Violinist Sarah Chang, a celebrated concerto soloist, comes to Boulder on Friday, Nov. 16, for a rare solo recital, but she would rather talk about her dog.
“I wish people would ask me more about my dog,” she says. “He’s the number one thing in my life, and everybody always asks me about music.”
She has had her beagle, Chewie, for about four years and, as anyone who follows her Twitter account knows, he has become the center of her offstage life. While on tour, “I will geographically tie myself into the most absurd plane routings just to see him overnight,” she admits.
Of course it is the music that brings her to Boulder, and she agrees to talk about that, too. “I would say 95 percent of what I do is concerto work with orchestras and conductors. I do very, very few recitals — this might be my first recital in Colorado.”
Her program features three works from the late 19th-, early-20th-century era of great violin playing: Bartók’s Romanian Folk Dances, Brahms’ Sonata No. 3 in D minor and the imposing Franck Sonata in A Major. “What I love about this program is that you have the exotic Bartók, which is so unique in its own way,” she says. “And then you have the Brahms which is so noble and so beautiful, and then you have the Franck which is just a masterpiece and probably one of the most well known sonatas for any instrument.”
Chang is touring with pianist Julio Elizalde, and fortunately, she says, they are compatible both on and offstage. “We get along great on stage, and what I also adore about him is that offstage he’s a load of fun,” she says. That’s important because two people on tour spend a lot of time together.
“We’ve become really good friends,” she says. “He’s an awesome partner, and what I love about his playing is that he’s not just an accompanist, he’s a solid, 50-50 partner. If you look at the repertoire that we’re playing, we’re doing the Brahms sonata and the Franck sonatas, and those are ginormous piano parts. I really think of him as my duo partner.”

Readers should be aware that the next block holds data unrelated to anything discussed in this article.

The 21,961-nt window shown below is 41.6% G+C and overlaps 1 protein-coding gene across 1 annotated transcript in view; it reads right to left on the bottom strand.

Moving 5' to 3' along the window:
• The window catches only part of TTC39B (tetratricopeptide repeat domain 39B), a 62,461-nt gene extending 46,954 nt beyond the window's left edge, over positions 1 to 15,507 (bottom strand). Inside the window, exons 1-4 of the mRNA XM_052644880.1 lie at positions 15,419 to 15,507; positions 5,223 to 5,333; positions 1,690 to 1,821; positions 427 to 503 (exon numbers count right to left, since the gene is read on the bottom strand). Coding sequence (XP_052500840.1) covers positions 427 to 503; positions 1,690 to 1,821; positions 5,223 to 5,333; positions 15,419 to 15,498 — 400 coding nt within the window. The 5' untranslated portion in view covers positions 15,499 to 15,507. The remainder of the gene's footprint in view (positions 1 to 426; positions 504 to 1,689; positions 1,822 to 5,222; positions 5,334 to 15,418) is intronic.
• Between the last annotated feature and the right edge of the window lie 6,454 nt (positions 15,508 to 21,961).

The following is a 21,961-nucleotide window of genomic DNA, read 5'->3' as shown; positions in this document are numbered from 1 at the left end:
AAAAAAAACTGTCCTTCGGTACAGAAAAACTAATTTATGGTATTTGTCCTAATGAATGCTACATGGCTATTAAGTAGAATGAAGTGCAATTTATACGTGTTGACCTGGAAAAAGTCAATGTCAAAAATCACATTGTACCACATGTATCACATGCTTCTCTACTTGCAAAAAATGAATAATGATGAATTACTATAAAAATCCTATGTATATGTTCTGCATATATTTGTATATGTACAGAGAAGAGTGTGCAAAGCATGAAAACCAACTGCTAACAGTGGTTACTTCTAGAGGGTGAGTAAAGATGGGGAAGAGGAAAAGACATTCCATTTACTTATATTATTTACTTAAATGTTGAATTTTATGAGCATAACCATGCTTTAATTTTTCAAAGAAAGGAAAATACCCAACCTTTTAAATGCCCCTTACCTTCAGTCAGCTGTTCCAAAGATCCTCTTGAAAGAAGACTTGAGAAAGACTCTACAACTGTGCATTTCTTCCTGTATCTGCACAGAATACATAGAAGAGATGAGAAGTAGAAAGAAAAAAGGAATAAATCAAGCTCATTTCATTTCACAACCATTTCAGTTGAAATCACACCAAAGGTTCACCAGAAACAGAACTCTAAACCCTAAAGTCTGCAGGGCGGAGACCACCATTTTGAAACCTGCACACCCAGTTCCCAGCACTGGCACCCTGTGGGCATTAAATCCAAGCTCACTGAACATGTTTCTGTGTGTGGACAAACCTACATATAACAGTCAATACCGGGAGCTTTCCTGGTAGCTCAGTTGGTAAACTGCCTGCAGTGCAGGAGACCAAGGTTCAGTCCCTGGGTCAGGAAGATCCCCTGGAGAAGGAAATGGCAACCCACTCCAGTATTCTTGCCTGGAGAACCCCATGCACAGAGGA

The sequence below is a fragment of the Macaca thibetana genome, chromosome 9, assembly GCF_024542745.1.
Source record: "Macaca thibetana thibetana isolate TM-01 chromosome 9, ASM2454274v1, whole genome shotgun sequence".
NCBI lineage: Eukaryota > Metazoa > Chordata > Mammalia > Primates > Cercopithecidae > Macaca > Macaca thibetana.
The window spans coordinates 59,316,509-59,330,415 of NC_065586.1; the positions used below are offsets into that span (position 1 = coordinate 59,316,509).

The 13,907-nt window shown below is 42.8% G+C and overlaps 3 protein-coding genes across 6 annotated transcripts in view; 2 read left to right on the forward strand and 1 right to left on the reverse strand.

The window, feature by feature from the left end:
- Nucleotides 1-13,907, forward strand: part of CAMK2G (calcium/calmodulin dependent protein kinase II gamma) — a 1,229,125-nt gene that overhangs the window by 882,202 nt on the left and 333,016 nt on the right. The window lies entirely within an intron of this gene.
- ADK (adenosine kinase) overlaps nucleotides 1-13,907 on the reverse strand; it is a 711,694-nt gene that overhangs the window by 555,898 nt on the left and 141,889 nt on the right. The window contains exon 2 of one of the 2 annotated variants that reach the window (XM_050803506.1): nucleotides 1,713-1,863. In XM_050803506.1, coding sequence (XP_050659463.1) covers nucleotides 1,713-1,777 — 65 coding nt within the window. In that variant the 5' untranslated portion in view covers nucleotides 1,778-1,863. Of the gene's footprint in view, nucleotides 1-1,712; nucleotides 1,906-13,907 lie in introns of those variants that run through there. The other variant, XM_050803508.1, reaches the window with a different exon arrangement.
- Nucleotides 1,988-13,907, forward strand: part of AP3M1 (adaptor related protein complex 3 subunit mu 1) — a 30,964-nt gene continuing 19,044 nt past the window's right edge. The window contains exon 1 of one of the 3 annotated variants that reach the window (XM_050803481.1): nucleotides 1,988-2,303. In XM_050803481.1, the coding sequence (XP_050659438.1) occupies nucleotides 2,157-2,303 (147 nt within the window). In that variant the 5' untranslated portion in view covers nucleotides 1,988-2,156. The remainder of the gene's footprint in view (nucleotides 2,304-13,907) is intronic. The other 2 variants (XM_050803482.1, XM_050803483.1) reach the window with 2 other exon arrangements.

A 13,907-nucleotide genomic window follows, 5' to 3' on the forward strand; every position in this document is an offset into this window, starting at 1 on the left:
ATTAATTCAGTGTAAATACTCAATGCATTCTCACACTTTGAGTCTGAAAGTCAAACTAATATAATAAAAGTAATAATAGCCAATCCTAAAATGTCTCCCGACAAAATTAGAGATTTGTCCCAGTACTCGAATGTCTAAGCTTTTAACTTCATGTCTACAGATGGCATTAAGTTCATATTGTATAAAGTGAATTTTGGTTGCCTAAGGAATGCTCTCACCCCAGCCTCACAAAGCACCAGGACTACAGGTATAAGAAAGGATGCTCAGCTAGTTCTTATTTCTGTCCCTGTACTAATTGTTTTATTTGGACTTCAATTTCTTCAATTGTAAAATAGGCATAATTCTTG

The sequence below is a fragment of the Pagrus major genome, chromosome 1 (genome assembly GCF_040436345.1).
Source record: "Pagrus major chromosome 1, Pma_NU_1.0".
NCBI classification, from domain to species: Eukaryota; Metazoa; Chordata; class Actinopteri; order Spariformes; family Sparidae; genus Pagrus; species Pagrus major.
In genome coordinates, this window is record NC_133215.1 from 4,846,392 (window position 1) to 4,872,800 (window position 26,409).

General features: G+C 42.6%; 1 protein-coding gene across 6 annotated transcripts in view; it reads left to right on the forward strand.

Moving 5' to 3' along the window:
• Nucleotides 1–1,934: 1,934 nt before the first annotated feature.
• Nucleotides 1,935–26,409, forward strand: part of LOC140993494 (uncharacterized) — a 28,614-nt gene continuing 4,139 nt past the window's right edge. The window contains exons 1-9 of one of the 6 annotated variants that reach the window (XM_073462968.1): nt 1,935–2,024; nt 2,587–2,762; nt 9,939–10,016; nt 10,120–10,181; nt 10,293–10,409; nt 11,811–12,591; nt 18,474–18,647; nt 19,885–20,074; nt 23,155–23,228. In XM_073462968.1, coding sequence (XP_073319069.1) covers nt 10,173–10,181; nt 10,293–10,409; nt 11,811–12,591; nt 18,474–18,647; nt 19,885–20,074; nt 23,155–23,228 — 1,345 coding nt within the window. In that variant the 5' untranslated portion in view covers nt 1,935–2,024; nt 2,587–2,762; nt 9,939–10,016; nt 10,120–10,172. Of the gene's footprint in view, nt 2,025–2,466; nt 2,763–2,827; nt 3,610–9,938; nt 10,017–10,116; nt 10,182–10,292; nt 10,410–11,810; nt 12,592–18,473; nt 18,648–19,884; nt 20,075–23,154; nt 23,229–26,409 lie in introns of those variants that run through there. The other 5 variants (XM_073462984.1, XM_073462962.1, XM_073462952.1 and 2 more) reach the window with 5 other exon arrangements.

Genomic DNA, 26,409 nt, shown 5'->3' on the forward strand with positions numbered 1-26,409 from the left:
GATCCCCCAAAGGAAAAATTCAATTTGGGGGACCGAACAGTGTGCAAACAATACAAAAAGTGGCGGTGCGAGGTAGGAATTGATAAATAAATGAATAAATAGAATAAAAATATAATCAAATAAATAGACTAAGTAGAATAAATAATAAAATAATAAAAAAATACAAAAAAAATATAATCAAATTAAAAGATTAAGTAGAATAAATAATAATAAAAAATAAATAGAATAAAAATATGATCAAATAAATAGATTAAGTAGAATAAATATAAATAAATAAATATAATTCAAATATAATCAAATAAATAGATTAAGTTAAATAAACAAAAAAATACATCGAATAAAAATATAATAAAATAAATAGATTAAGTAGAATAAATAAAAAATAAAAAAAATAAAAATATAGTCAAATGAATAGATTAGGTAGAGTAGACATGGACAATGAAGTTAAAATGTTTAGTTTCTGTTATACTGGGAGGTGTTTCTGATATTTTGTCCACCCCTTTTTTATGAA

Of the three pieces on the program, it is the Brahms that most captures Chang’s heart. “The thing about Brahms for me on a personal level is that I love everything that he wrote,” she says. “Every single note is just so beautiful and full of love.”
Brahms’ violin sonatas are not as well known as the Violin Concerto or his symphonies, but they have the same warmth and richness of sound that have made his music popular with audiences. Of the three sonatas, the Third in particular takes effort and careful preparation from the performer.
“It doesn’t just play itself,” she says. “It’s one of those things where you need to think about every phrase and every single note. Every note has to come from somewhere and has to go to another phrase. Brahms is difficult in that way, because everything has to make a cohesive line and an arch from beginning to end. One single note can’t be out of place because then the whole thing falls apart.”
That sonata is one piece in which Chang says you have to pay attention to both the violin and the piano. “You can’t just look at the violin part because it’s only half the puzzle. This is one of the pieces where I have to learn from the piano score, because you need the whole picture.”
The Franck Sonata presents a different kind of challenge, in part because it has been played and recorded by so many great violinists over the years. That history creates an expectation and a tradition that can be intimidating for violinists of later generations.
“Probably every violinist on Earth has recorded it, myself included,” Chang says. “With something that well known, you have to appreciate everything you’ve heard and everything you’ve learned through your colleagues, but at that moment you’re on stage, you have to trust your interpretation and your musicality.”
Aside from her playing, Chang is also known for her love of fashion and the care with which she selects her concert attire to fit the repertoire she’s playing. “Bartók and Brahms are so different, and I can’t change between the two, but that’s OK,” she says.
“But Franck I think is very, very different. It is so floaty and atmospheric and so much of it is about effect, in stark contrast to the folksy Romanian themes in the Bartók, or the gravitas and nobility of the Brahms.
“I don’t want my fashion choices to become a distraction, [but] in a program like this, an outfit change will probably be called for.”
On the Bill: Sarah Chang, violin, and Julio Elizalde, piano. 7:30 p.m. Friday, Nov. 16, Macky Auditorium, 1595 Pleasant St., Boulder.